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Lod. Wrench his fword from him.
Oth. I am not forry, neither: I'd have thee live ; ·
Lod. Oh thou, Othello, that waft once fo good,
Oth. Why, any thing;
An honourable murd'rer, if you will:
Caf. Dear General, I never gave you cause.
Gra. Torments will ope your lips.
Oth. Well, thou dost beft.
Lo. Sir, you fhall understand what hath befall'n,
Oth. Oh villain !
Cof. Moft heathenish and most grofs!
Lot. Now, here's another difcontented paper, Found in his pocket too; and this, it feems, Rodorigo meant t'have sent this damned villain ; But that, belike, lago in the interim.
Came in and fatisfy'd him.
Ob. Oh thou pernicious caitiff?
How came you, Caffio, by that handkerchief
Caf. I found it in my chamber;
And he himfelf confeft it but ev'n now,
'That there he dropt it for a special purpose,
Caf. There is, befides, in Rodorigo's letter,
Lod. You must forfake this
Ihat can torment him much, and hold him long,
Richer than all his tribe; of one, whose eyes,
Like the bafe Indian, threw a pearl away
Ricker than all his tribe.] I have reftor'd, Judian, from the elder quarto, as the genuine and more eligible reading. Mr. Pape thinks, this was occafion'd probably by the word tribe just after I have many reasons to oppofe to this opinion. In the first place, the moft ignorant Indian, I believe, is fo far the reverfe of the dungbil cock in the fable, as to know the estimation of a pearl, beyond that of a barley-coin. So that, in that refpect, the thought itself would not be juft. Then, if our Author had defign'd to reflect on the ignovance of the Indian without any farther reproach, he would have call'd him rude, and not, base. Again, I am perfuaded, as my friend Mr. Warburton long ago obferv'd, the phrafe is not here literal, but
Albeit unused to the melting mood,
metaphorical: and, by his pearl, our Author very properly means a fine woman. To inftance only in two paffages from his Troilus, of the like ufage;
Her bed is India; there fhe lies, a pearl;
Is the worth keeping? why, the is a pearl, bis dung woY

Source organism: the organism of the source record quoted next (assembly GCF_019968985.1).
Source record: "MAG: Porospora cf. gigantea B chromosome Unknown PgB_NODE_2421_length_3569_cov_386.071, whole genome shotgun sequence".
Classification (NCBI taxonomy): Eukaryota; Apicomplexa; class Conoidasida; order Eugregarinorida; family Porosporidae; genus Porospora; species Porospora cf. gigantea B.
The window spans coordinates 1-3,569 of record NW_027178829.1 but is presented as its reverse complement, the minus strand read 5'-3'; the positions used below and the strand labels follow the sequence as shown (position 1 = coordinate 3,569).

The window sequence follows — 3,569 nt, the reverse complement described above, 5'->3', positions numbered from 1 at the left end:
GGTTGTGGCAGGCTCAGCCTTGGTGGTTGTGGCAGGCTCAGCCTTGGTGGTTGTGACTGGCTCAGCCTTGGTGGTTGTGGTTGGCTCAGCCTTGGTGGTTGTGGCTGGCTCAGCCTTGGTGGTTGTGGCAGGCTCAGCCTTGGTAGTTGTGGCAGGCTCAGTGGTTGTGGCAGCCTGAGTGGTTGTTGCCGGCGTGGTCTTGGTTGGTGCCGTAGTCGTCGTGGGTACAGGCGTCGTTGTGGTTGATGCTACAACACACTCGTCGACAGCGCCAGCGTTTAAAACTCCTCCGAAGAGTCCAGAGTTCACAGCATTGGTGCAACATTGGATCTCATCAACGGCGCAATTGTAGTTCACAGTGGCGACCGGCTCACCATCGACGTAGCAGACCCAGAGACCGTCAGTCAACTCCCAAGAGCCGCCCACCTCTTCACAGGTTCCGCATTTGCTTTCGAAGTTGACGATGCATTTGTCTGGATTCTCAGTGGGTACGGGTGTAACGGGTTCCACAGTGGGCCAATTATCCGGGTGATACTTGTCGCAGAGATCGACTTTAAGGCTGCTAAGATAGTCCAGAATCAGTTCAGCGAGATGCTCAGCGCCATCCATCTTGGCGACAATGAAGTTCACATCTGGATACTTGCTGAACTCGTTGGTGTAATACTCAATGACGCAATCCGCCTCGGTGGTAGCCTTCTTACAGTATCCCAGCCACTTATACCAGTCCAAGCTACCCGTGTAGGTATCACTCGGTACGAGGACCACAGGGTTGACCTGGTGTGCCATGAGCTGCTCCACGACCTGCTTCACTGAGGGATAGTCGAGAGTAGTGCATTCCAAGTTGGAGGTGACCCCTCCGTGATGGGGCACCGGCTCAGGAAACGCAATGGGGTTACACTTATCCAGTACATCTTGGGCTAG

But Mr. Pope objects farther to reading Judian, becaufe, to of this, we must presuppose fome particular flory of a Jew' which is much lefs obvious: but has Shakespeare never done this, but in this fingle inftance? Let us turn back, for proof, to his Twelfth Night Why fhould I not, had I the heart to do't, Like to th' Ægyptian thief, at point of death,
Kill what I love?
Here is a particular fory hinted at, (which I have explain'd in the proper place) much lefs obvious than the flory above presuppos'd. But this we are to obferve of Shakespeare, that tho' both his stories are introduc'tacito nomine, his allufion and fimilie are as clear, as if he had given us the express hiftory. Ben Jonson, I am fure, does not s always convey his allufions in the fame clearness.
I have a husband, and a two-legg'd one,
But fuch a moonling, as no wit of man,
Or rofes, can redeem from being an afs
Here is a flory presuppos'd, but fo darkly couch'd, that, I dare war-rant, fcarce one reader in five hundred of this poet ever guefs'd at it." Nor can any one know what he would be at, who has not read either Lucian or Apuleius: and obferv'd, that when Lucius by a magical unguent was converted into an afs, the only means of recovering his own form was for him to broufe on fresh rofes. I hope, the explication of this obfcure paffage will compenfate for the digreffion. But.... to return to my Author. I am fatisfied, in his Judian, he is alluding to Herod, who, in a fit of blind jealousy, threw away fuch a jewel of a wife as Mariamne was to him. What can be more parallel in circumftance, than the conduct of Herod and Othello? Nor was the ftory fo little obvious, as Mr. Pope feems to imagine: for, in the year 1613, the lady Elizabeth Carew publish'd a tragedy call'd MARIAM, the fair Queen of JEWRY. I fhall only add, that our Author might write Judian, or Judean, (if that should be alledg'd as any objection) inftead of Judæan, with the fame licenfe and change of accent, as, in his Antony and Cleopatra, he fhortens the fecond fyllable of Euphases in pronunciation.
Beat a Venetiar, and traduc'd the State,
I took by the throat the circumcised dog,
Lod. Oh bloody period!
Gra. All, that is fpoke, is marr'd.
Oth. I kit thee, ere I kill'd thee.-No way but this,
Killing myself, to die upon a kifs.
Caf. This did I fear, but thought he had no weapon, For he was great of heart.
Lod. Oh Spartan dog!
More fell than anguifh, hunger, or the fea!